When a horse changes in attitude – particularly becoming less obliging, grumpy, right through to excessive exuberance, aggressive etc – there may be many reasons, so keeping a record of when and what he is doing will help to analyse the why.

The number one reason for a change in demeanour is pain, whether from internally like muscle or joint soreness, gut discomfort and low-grade colic type pain, or from equipment that doesn’t fit properly.
The most common pain source is from issues within the gut of the horse from poor processing of food. Many horses have difficulties when digesting starch and sugars resulting in hindgut acidosis and some suffer from ulcers or disturbances to the mucosa lining the stomach and gut wall.

The next possible reason is a lack of correct balance of work to feed ratio and/or a poorly balanced diet, eg the ratio of protein/fat/fibre/carbohydrates. Link to the article how much to feed .. Also some nutrient levels too high or some too low, for example selenium whether its high or low, will show up in behaviour
Maybe too high from selenium enriched pasture or too low because the pasture level is too low. This is a very important mineral which if either too high or too low, will definitely affect the behavioural responses of the horse. Also, if overfed may be toxic to the horse – it is important to add up the daily intake from all sources eg feed , supplements and pasture. Link to the article supplements

Sometimes it’s as simple as lack of knowledge and understanding of the horse and how to manage and train it. Obtaining the help of a professional and having regular lessons is the answer to that.

To assess pain that maybe from injury or soreness the examination of a veterinarian is needed with such diagnostic tools as flexion tests, nerve blocks, x-rays, scans, blood tests and others.

To check for pain from equipment again ask a professional instructor to look at this and an experienced qualified saddle fitter. However, it’s worth noting that a sore back is often not the primary cause and has resulted in great expenses of new saddles etc. A horse will become sore in the back because he is getting off a limb and changing the way he carries himself thus causing back discomfort. The primary cause of a sore back is 90% in a lower area or limb.

Gut pain is often overlooked unless it develops into the obvious signs of colic. Nevertheless, it is a very common cause of negative attitudes such as overly touchy, girthy, easily irritated and even difficult to handle and ride. Dietary imbalances, high grass sugars, poor pastures, incorrect feeding, can result in an inefficient digestive process and so partially digested food passes through to and ferments in the hindgut where it causes discomfort and even pain. A product which provides enzymes to assist digestion can prevent this. Correcting the feed and helping digestion can be way more effective than overdosing calmers and toxin binders. When a horse inadvertently eats a toxin, it doesn’t become exuberant or grumpy – it becomes ill and often scours. Don’t believe the” toxins in the grass myth”. Link to the article toxins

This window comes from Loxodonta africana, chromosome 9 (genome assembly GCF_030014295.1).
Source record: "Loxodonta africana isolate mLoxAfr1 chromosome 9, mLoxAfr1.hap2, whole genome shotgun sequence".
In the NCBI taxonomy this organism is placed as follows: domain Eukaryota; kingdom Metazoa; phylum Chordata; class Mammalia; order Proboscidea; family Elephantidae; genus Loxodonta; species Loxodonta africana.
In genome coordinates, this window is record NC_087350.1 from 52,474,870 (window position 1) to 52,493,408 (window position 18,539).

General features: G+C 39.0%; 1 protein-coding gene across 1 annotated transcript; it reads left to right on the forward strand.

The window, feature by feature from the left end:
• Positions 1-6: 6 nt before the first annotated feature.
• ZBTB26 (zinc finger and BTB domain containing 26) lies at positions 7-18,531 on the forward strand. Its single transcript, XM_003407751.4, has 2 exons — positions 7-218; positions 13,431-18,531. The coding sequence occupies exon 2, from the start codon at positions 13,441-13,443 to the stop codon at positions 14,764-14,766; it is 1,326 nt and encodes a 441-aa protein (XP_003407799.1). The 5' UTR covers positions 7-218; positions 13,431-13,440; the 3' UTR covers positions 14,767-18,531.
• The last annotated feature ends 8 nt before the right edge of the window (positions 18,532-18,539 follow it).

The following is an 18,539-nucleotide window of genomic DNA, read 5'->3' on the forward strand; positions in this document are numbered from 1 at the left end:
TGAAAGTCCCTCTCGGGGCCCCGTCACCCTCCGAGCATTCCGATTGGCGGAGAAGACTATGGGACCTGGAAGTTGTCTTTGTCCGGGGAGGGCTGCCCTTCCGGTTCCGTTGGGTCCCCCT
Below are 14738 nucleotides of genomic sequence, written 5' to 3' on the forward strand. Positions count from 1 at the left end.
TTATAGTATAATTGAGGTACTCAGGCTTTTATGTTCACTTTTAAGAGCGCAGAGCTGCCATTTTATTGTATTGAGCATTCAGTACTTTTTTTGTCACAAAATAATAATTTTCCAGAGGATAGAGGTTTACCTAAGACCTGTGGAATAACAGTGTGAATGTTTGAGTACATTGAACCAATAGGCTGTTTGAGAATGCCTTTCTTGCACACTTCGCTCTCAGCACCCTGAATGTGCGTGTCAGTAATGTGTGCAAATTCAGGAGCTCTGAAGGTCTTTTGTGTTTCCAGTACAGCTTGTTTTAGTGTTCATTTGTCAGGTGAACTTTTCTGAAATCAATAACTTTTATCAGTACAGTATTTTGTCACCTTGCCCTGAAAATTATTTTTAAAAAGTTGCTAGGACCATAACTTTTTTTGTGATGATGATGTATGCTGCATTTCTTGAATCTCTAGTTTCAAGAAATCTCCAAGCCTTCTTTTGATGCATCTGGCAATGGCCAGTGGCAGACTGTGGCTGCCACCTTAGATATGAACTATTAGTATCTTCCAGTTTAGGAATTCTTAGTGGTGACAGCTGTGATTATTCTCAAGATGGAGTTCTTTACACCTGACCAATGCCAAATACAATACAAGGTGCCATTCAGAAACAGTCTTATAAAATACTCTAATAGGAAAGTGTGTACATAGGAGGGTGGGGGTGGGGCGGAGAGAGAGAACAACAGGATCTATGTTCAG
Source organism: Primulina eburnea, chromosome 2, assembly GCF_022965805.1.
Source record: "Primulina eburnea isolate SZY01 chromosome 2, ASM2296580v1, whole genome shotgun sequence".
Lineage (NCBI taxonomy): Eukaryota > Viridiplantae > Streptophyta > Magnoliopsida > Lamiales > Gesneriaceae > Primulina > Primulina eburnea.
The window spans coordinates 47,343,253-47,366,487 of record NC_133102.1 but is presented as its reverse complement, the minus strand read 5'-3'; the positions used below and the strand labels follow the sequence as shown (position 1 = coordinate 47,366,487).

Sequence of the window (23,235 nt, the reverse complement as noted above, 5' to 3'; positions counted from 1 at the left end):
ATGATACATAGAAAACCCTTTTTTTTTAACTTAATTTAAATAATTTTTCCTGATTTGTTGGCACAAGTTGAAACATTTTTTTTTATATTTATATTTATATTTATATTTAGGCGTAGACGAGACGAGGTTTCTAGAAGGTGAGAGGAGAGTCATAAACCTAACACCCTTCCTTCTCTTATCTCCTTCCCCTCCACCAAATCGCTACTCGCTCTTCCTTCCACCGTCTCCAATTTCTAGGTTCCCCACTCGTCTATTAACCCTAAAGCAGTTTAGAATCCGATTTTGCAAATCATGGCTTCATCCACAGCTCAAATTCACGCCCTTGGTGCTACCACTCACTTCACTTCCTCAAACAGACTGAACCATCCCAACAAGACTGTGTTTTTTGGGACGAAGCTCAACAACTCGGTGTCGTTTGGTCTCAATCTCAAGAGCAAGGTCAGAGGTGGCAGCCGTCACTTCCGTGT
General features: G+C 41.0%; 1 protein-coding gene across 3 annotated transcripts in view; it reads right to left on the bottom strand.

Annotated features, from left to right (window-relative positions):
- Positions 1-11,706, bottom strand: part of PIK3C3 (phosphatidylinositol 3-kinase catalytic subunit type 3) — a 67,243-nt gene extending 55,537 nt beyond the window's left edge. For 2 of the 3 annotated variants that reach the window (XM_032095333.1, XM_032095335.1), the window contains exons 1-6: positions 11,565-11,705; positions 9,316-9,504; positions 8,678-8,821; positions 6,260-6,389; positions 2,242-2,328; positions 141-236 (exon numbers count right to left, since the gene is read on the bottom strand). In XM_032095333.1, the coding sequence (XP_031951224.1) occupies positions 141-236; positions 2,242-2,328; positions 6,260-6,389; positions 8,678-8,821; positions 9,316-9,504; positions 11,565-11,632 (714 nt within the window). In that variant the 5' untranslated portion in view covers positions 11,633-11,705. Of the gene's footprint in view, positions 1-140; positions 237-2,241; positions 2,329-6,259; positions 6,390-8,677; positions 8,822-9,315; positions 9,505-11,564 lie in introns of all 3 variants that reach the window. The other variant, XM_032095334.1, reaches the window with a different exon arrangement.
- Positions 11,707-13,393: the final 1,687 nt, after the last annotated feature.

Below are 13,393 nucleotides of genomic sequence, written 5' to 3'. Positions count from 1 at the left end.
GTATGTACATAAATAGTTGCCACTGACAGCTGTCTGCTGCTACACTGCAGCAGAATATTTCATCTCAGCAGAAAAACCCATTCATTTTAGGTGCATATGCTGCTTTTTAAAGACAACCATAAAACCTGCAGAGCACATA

The other source of pain from within the gut can be caused by a poor microbiome – this is the body of bacteria and microbes which breakdown the food so it can be transported into the physiology of the horse. A poor microbiome occurs when a horse is on antibiotics, or has a change to diet, often from becoming stressed, in hard work or recovering from illness.* Providing a product with an active probiotic to provide new microflora, proven prebiotics to enhance existing microflora and a phospholipid ( a substance that assists the protection of the gut wall), will help re-establish a good working gut thus reducing discomfort occurring at times noted above.*

Finally some horses (often thoroughbreds) do not have high enough levels of tryptophan, or thiamine (vitamin B1) or magnesium. A daily calming formula supplement can assist that and reduce the level of tension which can result in hyperactive behaviour, such as Vetpro Relax. Note: Magnesium does not create a calming effect in the horse, it is only if it is a little low in the normal levels that the horse may become edgy. So once the level has been topped up (as with the daily amount in Relax), additional intake, or fast acting expensive liquids or other sources will not create a calmer horse. Once the horse has the daily requirement and is at the level is required it will excrete all excess – so that can be expensive manure!

It is important that the owner/trainer accepts the fact that the horse is not happy, and by changing his behaviour he is trying to communicate that he is in discomfort or pain. Then to analyse and resolve the issue by using experienced professional help.

To know more about this topic follow the articles on this site:

How Much Feed and What to Feed Your Horse

Why Does A Horse Need Vitamin B1

Sixty Signs Of A Happy Horse

Selenium – What, Why, How

Carbohydrates In Grass and the Affects on Behavior and Performance


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